John S. Golwen, attorney with Bass Berry & Sims PLC representing Bass Pro, said “there’s nothing new” about the site plan and the signage package. The signage exhibit to Bass Pro’s lease with the city was entered into in August 2011.
“It was understood from the outset that this was an important retail project, and that for the success of that project, there had to be proper signage and a proper exterior site that was necessary to its success,” Golwen said.
The 220,000-square-foot Bass Pro Shops Outdoor World will occupy most of The Pyramid’s surrounding 47-acre site and include an aquarium, museum, cabins, Uncle Buck’s Fish Bowl restaurant and bowling alley, zip lines and floating docks. It’s scheduled to open by the holiday season this year.
Bass Pro had to go before the DRB because the Center City Revenue Finance Corp. served as a fiscal agent for issuing bonds used to finance the project.
DMC development project manager Brett Roler said the DRB’s guidelines are “somewhat at odds” with the established community goal of turning The Pyramid’s contemporary but vacant structure into a destination retail store.
“Bass Pro Shops Outdoor World is designed to stand out, attract attention and fit within the set brand that’s established with this company,” Roler said. “The staff … has determined there needs to be a balance between Bass Pro’s need and the impact on the neighborhood.”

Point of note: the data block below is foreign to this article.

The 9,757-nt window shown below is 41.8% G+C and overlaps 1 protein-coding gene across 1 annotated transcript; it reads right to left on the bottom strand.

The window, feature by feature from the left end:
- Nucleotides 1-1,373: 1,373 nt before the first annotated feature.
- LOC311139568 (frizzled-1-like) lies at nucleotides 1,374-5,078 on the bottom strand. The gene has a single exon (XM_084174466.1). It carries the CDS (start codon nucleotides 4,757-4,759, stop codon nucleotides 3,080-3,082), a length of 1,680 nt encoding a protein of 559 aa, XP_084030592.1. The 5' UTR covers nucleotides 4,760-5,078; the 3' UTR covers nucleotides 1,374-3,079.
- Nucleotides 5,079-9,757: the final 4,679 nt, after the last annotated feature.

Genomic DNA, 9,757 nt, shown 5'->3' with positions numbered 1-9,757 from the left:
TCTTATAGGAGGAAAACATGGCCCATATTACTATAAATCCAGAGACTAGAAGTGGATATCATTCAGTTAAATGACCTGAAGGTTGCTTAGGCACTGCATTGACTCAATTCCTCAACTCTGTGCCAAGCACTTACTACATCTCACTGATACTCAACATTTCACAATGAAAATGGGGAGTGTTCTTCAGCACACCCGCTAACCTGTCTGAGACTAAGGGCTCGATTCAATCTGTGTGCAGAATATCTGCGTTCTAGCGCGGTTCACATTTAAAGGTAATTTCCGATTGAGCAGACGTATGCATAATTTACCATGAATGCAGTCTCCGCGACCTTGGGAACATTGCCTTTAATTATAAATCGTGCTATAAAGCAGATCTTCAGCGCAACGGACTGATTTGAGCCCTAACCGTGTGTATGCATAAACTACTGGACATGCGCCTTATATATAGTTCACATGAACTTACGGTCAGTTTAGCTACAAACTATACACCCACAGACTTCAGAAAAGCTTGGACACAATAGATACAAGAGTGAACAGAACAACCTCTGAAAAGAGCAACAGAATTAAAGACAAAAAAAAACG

The DMC’s primary focus is connecting The Pyramid to the Pinch district. The staff recommended the building have access from the east, which Bass Pro deemed unfeasible.
The staff also recommended Bass Pro keep the existing double pedestrian bridges instead of removing and replacing it with a piece of infrastructure that serves the same purpose.
Golwen said maintaining the bridge and plaza “greatly reduces” the outparcel area available fronting The Pyramid, and the new single-pedestrian bridge – spanning 10 feet across – allows for maximum development of that land.
One staff suggestion Bass Pro did comply with was reducing the amount of log cabin textures on the exterior and replacing it with glass – a big signature of the retailer’s shops in other cities.
Bass Pro also changed its asphalt roof proposal to a green metal-seamed roof to make it more consistent with the existing architecture; incorporated ironwork at the east entrance structure; and removed the efface to extend greenery around The Pyramid.
Contingent on its exterior improvements and site work approval, Bass Pro was asked to submit information about operation, size and illumination of the 35-foot American flag that will pinnacle the 32-story Pyramid.
Additionally, the DRB requested a report from Memphis-based Ducks Unlimited addressing The Pyramid’s lights and any interference with ducks flying overhead, per chairman Greg Price.
That came after Bass Pro architect Tom Jowett announced the plans for a Ducks Unlimited National Waterfall Heritage Center, a “very large educational and museum project” that will occupy The Pyramid’s third level; the first two levels are for retail use.
The DRB’s decision on Bass Pro’s exterior signage package will be made on Monday, March 18, at 9 a.m. at 114 N. Main St.